the passengers. On Christmas Day the captain invited the saloon
passengers to dinner. The principal among these were my family and
I. In the speeches after dinner I spoke on Western civilization. I
knew that this was not an occasion for a serious speech. But mine
could not be otherwise. I took part in the merriment, but my heart
was in the combat that was going on in Durban. For I was the real
target. There were two charges against me:
(1) that whilst in India I had indulged in unmerited condemnation of
the Natal whites;
(2) that with a view to swamping Natal with Indians I had specially
brought the two shiploads of passengers to settle there.
I was conscious of my responsibility. I knew that Dada Abdulla and Co. had
incurred grave risks on my account, the lives of the passengers were
in danger, and by bringing my family with me I had put them likewise
But I was absolutely innocent. I had induced no one to go to Natal.
I did not know the passengers when they embarked. And with the
exception of a couple of relatives, I did not know the name and
address of even one of the hundreds of passengers on board. Neither
had I said, whilst in India, a word about the whites in Natal that I
had not already said in Natal itself. And I had ample evidence in
support of all that I had said.
I therefore deplored the civilization of which the Natal whites were
the fruit, and which they represented and championed. This
civilization had all along been on my mind, and I therefore offered
my views concerning it in my speech before that little meeting. The
captain and other friends gave me a patient hearing, and received my
speech in the spirit in which it was made. I do not know that it in
any way affected the course of their lives, but afterwards I had
long talks with the captain and other officers regarding the
civilization of the West. I had in my speech described Western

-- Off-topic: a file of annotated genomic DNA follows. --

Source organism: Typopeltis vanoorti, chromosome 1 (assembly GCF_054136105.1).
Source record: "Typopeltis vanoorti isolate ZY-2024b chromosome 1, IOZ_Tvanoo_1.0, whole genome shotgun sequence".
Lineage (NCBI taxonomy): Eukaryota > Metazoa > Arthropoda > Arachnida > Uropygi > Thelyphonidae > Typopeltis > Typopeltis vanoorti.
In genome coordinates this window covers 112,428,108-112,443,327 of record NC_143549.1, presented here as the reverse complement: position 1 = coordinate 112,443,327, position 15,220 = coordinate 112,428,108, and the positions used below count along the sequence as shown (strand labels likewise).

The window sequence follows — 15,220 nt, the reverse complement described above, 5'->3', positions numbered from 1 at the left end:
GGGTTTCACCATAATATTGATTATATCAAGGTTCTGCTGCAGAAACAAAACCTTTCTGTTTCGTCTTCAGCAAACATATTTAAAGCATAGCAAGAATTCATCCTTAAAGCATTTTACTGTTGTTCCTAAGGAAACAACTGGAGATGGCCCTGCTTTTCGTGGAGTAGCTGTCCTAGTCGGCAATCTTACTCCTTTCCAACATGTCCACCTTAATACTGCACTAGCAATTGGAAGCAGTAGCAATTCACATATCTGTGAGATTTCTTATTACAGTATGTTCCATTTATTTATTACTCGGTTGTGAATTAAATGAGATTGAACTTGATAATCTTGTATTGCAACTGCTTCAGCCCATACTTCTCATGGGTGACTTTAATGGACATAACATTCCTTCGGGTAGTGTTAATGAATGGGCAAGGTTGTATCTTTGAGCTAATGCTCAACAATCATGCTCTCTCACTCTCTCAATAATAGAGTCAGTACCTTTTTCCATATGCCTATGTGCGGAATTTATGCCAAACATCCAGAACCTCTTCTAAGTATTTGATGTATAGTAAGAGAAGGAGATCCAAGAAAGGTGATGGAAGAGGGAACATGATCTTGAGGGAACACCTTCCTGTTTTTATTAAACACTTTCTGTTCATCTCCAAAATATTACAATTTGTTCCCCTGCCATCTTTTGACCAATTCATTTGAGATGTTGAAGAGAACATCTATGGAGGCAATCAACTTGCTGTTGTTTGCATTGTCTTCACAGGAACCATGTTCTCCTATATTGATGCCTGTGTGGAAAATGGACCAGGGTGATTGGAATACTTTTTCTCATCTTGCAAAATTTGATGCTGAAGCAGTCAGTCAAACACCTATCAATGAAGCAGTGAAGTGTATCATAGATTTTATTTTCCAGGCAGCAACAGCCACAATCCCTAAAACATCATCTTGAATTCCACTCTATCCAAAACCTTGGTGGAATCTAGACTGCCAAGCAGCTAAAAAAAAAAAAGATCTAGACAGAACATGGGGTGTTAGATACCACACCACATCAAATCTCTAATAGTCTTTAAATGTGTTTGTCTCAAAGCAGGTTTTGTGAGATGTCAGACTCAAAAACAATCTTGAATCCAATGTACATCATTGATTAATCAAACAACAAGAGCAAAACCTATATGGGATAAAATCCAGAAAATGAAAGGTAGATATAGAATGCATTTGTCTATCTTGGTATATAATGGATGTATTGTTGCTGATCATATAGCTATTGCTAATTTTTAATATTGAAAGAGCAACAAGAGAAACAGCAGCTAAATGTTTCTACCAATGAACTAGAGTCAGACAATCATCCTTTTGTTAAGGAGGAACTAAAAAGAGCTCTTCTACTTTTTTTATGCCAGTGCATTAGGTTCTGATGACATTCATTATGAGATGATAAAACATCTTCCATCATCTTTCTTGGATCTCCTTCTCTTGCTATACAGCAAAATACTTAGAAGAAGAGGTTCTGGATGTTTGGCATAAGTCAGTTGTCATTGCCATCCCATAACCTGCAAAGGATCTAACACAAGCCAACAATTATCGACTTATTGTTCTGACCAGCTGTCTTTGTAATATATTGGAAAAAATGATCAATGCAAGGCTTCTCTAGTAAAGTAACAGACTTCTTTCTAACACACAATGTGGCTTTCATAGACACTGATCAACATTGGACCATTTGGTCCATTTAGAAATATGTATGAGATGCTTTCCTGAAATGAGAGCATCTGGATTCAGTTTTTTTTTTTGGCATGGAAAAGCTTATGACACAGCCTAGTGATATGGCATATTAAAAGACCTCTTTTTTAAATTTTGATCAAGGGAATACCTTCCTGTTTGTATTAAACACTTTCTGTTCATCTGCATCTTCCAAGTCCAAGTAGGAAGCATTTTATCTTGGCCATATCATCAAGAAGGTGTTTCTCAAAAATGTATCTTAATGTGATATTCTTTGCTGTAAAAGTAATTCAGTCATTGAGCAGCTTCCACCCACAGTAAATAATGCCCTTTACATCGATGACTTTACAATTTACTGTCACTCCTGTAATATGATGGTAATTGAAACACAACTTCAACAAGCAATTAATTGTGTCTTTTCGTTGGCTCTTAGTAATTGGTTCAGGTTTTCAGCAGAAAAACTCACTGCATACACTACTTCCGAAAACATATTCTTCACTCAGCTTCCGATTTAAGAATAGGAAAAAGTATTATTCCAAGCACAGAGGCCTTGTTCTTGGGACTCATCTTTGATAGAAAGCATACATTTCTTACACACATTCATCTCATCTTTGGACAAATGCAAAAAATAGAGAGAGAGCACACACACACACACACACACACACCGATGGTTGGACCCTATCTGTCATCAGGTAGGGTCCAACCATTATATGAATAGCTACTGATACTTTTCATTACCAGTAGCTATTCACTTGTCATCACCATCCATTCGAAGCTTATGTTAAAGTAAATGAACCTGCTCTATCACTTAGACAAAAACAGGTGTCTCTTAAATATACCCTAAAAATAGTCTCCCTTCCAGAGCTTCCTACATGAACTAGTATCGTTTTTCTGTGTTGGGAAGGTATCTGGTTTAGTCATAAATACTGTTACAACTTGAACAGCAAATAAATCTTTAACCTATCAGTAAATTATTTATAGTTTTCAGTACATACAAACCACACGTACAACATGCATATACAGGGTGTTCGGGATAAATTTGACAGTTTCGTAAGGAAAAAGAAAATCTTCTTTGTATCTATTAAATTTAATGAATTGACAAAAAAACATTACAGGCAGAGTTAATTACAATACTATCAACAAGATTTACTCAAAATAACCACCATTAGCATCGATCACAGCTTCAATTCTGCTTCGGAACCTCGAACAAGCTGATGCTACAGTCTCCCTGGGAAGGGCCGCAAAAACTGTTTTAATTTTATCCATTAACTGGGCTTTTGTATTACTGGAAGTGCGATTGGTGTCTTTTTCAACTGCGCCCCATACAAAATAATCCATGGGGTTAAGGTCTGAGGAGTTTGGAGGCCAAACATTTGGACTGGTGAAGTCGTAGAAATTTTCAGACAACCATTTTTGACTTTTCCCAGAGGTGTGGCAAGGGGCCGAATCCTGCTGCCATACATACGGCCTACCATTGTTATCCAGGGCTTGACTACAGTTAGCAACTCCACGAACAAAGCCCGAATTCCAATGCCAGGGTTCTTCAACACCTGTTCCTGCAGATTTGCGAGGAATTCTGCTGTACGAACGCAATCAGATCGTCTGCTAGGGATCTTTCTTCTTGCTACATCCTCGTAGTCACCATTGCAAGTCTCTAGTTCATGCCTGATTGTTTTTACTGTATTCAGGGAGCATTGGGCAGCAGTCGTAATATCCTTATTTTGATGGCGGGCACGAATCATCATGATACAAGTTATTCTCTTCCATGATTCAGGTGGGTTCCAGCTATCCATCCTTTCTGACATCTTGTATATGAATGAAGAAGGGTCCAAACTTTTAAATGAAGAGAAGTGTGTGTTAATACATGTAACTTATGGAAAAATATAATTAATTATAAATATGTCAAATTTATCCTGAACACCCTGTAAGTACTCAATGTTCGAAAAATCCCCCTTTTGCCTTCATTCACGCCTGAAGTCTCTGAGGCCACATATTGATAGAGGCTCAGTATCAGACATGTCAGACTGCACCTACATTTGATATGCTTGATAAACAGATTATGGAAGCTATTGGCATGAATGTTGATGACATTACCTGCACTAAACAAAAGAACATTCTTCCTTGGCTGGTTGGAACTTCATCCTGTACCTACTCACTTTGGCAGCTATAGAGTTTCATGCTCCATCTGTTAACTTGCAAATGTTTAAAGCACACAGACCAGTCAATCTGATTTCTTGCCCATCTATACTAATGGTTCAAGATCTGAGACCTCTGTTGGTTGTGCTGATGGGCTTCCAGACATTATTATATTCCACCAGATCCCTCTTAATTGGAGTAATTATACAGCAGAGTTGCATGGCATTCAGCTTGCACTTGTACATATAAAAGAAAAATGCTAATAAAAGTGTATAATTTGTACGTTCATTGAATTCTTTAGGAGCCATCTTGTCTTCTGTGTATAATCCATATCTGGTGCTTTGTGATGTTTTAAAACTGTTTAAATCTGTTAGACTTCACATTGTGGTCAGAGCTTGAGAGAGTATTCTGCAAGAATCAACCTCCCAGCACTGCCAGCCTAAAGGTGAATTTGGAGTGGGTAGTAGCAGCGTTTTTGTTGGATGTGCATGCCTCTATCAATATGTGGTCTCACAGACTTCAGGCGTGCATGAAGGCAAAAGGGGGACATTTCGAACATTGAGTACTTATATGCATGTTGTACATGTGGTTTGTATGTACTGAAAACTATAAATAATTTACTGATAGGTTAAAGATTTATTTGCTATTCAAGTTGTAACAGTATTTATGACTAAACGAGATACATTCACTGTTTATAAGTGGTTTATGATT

civilization as being, unlike the Eastern, predominantly based on
force. The questioners pinned me to my faith, and one of them the
captain, so far as I can recollect – said to me:
'Supposing the whites carry out their threats, how will you stand by
your principle of non-violence?' To which I replied: 'I hope God
will give me the courage and the sense to forgive them and to
refrain from bringing them to law. I have no anger against them. I
am only sorry for their ignorance and their narrowness. I know that
they sincerely believe that what they are doing today is right and
proper. I have no reason therefore to be angry with them.'
The questioner smiled, possibly distrustfully.
Thus the days dragged on their weary length. When the quarantine
would terminate was still uncertain. The Quarantine Officer said
that the matter had passed out of his hands and that, as soon as he
had orders from the Government, he would permit us to land.
At last ultimatums were served on the passengers and me. We were asked to
submit, if we would escape with our lives. In our reply the
passengers and I both maintained our right to land at Port Natal,
and intimated our determination to enter Natal at any risk.
At the end of twenty-three days the ships were permitted to enter
the harbour, and orders permitting the passengers to land were